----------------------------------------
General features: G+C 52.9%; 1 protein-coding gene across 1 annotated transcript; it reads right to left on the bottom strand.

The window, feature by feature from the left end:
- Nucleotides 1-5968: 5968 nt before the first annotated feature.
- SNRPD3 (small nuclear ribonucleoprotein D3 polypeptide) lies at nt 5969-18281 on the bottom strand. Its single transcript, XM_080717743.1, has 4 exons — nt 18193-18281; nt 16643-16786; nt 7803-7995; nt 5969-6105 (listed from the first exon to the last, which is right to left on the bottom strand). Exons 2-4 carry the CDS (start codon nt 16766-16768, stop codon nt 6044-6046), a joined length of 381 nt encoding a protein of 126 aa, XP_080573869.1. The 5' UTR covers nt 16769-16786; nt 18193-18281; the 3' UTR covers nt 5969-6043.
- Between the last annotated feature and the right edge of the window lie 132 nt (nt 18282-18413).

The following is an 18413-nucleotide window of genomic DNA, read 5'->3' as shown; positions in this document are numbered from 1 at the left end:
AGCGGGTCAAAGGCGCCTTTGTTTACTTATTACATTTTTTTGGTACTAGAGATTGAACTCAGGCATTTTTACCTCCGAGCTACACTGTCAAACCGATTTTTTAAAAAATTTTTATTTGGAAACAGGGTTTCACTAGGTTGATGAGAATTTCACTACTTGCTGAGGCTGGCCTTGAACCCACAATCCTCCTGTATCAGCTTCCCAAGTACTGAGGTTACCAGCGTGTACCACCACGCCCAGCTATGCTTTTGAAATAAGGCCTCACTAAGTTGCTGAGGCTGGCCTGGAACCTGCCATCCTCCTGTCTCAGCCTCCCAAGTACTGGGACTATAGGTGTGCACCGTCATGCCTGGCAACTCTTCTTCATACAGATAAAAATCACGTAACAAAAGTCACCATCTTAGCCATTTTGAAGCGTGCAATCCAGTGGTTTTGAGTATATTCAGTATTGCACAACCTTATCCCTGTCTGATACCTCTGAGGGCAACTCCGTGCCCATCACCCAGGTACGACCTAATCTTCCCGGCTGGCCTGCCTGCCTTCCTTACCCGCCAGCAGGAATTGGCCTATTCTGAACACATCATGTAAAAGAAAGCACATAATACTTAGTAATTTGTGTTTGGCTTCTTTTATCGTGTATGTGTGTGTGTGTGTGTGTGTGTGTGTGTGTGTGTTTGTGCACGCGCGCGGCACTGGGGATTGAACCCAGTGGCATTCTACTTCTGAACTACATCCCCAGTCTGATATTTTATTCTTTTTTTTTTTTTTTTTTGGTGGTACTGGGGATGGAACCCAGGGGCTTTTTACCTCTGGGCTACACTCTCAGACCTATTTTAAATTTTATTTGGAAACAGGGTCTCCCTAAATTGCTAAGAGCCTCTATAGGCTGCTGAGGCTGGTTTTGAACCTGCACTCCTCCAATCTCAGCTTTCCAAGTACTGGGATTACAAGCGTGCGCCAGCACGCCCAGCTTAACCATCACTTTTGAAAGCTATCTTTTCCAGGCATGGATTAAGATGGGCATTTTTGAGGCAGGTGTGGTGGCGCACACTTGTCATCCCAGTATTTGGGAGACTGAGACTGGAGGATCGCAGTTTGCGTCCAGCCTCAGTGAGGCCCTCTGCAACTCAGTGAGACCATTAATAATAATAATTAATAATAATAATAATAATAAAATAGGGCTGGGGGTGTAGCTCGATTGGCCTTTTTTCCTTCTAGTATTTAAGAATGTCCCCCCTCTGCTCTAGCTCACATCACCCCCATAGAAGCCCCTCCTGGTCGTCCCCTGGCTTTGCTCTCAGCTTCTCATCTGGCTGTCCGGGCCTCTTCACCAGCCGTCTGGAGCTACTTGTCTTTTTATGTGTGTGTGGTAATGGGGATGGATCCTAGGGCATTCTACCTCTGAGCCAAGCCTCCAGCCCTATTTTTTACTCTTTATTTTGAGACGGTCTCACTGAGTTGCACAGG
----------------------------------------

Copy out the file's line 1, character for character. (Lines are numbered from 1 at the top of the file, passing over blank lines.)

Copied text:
General features: G+C 52.9%; 1 protein-coding gene across 1 annotated transcript; it reads right to left on the bottom strand.